By Michael E. Miller
By Allie Conti
By Keegan Hamilton and Francisco Alvarado
By Jake Rossen
By Allie Conti
By Kyle Swenson
By Chris Joseph
By Michael E. Miller
Racecourse infields are often giant expanses of grass. The infield at the Indianapolis Motor Speedway, for instance, is large enough to feature a four-hole golf course. Not so at the Mile O' Mud, where there is room for only a few emergency vehicles. There are four pickup trucks, a couple tractors to drag stalled buggies back to the pits, and two front-end haulers prepared to unglue embedded machines. Collier County's medi-alert helicopter waits in the scrub brush on the far corner of the infield.
The modifieds dart around the track like angry waterbugs. A massive wake obscures the back wheels, making the buggies look like small speedboats. While velocity causes the buggies to shake, they don't slide around in the mud. Instead they grip the track as if they were slot cars fixed in a groove. The Jeeps are slo-mo-Joes by comparison, slogging through the marl at 20 miles per hour. Their tiny box frames completely disappear into the Sippy Hole. For the Jeeps, the task of climbing out of the hole is so strenuous that many vehicles die on the spot, inches from the finish line.
The Florida Sports Park is the only place in the world where the buggies race. The park -- and by default the entire sport -- is owned and operated by Swamp Buggy, Inc. (SBI), a nonprofit that exists solely to preserve the sport, to raise money for charity, and to "provide affordable entertainment for all citizens of Collier County," according to the organization's literature. "We're here to deliver family fun, basically," explains SBI administrative assistant Cindy Fortune, the company's only paid employee. Fifteen members serve on the SBI board of directors. The charter mandates that all board members reside in Collier County.
"When it gets wet prior to the race like it did this past week, it creates giant mud puddles out in the park," drones the PA announcer, apropos nothing. "I'm sure we could find a sweet school of bass out there. And a couple of gators, too."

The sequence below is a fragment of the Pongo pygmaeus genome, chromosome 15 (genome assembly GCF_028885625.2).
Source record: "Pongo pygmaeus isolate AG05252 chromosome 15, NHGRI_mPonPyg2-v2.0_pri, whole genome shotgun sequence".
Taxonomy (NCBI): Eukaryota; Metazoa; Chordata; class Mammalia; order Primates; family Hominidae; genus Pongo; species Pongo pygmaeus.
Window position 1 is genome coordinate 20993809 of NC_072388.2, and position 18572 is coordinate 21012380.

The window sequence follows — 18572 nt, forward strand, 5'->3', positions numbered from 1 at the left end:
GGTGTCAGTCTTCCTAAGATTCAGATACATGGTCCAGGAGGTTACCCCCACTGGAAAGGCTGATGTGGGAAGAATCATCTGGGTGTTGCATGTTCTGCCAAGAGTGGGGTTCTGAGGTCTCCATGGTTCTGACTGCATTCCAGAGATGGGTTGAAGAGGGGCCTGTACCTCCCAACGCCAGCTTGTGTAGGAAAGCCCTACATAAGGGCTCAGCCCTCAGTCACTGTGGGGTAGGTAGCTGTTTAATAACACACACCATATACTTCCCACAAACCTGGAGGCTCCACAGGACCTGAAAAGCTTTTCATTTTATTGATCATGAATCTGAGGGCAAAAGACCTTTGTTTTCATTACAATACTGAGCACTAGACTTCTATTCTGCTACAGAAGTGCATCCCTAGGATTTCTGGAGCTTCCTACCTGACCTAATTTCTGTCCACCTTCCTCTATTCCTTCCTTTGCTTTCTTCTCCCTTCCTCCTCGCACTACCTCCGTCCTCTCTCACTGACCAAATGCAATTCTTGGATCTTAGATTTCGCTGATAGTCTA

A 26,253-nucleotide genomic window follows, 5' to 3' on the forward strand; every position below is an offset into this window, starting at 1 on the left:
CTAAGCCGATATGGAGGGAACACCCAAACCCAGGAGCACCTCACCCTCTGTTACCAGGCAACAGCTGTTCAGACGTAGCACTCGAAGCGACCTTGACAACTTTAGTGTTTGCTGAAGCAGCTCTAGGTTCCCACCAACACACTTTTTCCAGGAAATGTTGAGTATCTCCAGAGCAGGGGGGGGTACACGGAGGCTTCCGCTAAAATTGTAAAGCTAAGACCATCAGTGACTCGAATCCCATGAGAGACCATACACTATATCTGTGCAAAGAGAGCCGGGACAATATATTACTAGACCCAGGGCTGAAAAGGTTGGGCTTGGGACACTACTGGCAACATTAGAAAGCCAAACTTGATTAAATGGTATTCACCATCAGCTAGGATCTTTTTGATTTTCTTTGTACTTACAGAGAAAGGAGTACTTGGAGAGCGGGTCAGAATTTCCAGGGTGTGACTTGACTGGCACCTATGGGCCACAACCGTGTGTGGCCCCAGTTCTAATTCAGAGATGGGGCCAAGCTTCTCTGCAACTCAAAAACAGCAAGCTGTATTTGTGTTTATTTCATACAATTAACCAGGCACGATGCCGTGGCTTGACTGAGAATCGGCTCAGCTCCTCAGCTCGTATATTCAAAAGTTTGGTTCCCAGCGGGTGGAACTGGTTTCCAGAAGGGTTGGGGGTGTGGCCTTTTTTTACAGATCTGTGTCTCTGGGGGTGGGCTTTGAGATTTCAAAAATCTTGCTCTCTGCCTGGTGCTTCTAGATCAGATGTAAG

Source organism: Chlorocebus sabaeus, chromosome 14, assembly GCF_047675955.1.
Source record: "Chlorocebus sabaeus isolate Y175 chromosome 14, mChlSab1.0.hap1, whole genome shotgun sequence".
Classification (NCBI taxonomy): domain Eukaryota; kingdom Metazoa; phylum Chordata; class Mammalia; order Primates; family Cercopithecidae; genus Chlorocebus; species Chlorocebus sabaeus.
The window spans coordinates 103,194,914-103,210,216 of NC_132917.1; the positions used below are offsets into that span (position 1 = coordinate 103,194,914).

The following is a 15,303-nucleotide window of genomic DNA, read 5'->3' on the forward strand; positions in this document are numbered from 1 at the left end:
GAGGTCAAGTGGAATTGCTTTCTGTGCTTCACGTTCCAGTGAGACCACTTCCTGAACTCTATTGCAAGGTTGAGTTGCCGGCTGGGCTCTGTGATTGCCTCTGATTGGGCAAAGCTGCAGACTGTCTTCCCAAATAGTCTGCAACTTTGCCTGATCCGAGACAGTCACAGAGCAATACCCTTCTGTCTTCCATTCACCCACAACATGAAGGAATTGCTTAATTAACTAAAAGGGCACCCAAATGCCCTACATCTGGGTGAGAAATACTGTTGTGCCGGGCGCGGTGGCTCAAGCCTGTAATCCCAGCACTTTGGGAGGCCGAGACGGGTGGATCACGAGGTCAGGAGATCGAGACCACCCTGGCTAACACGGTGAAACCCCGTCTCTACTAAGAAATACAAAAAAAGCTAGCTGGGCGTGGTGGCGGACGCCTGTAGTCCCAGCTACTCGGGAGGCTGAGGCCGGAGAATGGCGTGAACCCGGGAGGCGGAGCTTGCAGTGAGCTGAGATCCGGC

"We've talked for a couple of years about hosting a fishing tournament out here," his partner replies.
"Yeah, why not? Why not?"
"Put a couple of bass out here."
"Why not? I advocate a sport you can do sitting down."
A concrete rectangle in front of the grandstand serves as a winner's circle. A 17-year-old blonde named Betsy Carroll teeters across the platform on high heels. A wide white sash on her shiny crimson gown announces her reign as Swamp Buggy Queen. Carroll is a drum major at her high school. She also "likes mud, line-dancing, and cowboys!" according to her glossy headshots, which she signs for a never-diminishing gaggle of young girls. On Sunday, following tradition, the winner of the Big Feature race will toss Carroll and her tiara into the swamp. At the moment, however, signing her autographs, she doesn't appear concerned.
"You know, for 17 she's real pretty," opines a man hanging his deeply tanned forearms over the fence separating the platform from the crowd. "Of course, you know what they say: Seventeen can get you fifty. But still."
Trailing the queen along the platform is Swampy, the park's vaguely amphibian mascot. Large and lime-green, sporting a yellow sweater vest, he lumbers unenthusiastically, talking to a friend through an air hole near his mouth.
"Anybody know what that is out there in the green suit?" asks a man with a cigarette dangling from a gap where one of his teeth used to be. "It's a gator. No, wait, there's no yellow lips on a gator. Show me a gator with yellow lips! It looks like a parrot with no teeth. A mutant buggy parrot." He slaps a neighbor on the back. "There you go!"
Behind the bleachers lies a short midway of traditional carnival food: elephant ears, Sno-Cones, and salty shaved-pork sandwiches. Budweiser flows from kegs for $2 a cup. A man sells brightly colored T-shirts that feature Swampy shifting a flame-throwing modified buggy. Sales aren't brisk. Most fans prefer shirts and caps advertising their favorite NASCAR drivers. Some don't wear shirts at all. One young girl braves the night chill in a bikini top, two triangular Confederate flags covering her breasts.
Two boys patrol the gate that leads to the racetrack. Twelve-year-old Curtis Goddard wears hair dyed red and blue to match the colors of his father's swamp buggy, Jumpin' Jack. Goddard explains that tonight's races are mainly an exhibition for TV. "On Sunday you will have drivers up on the [winner's] platform just like they have in NASCAR," he adds. "Then they'll have trophies and everything, and they'll determine the overall winner."
His narration is interrupted by the arrival of the next two buggies on the track. The growling modified machines inch toward an invisible starting line. Engines wail as they wait for a traffic light suspended overhead to change from red to green. When it does, the buggies fly off the line as if they were drag racers.
It's not clear who is forecast to triumph, and no one in the crowd seems to know who will win, either. Spectators applaud the buggy that veers out in front just before two men on either side of the mud wave checkered flags. The cheers sound for the spirit of competition more than for the victory. "Bud Pressure edges out Viper," calls the announcer.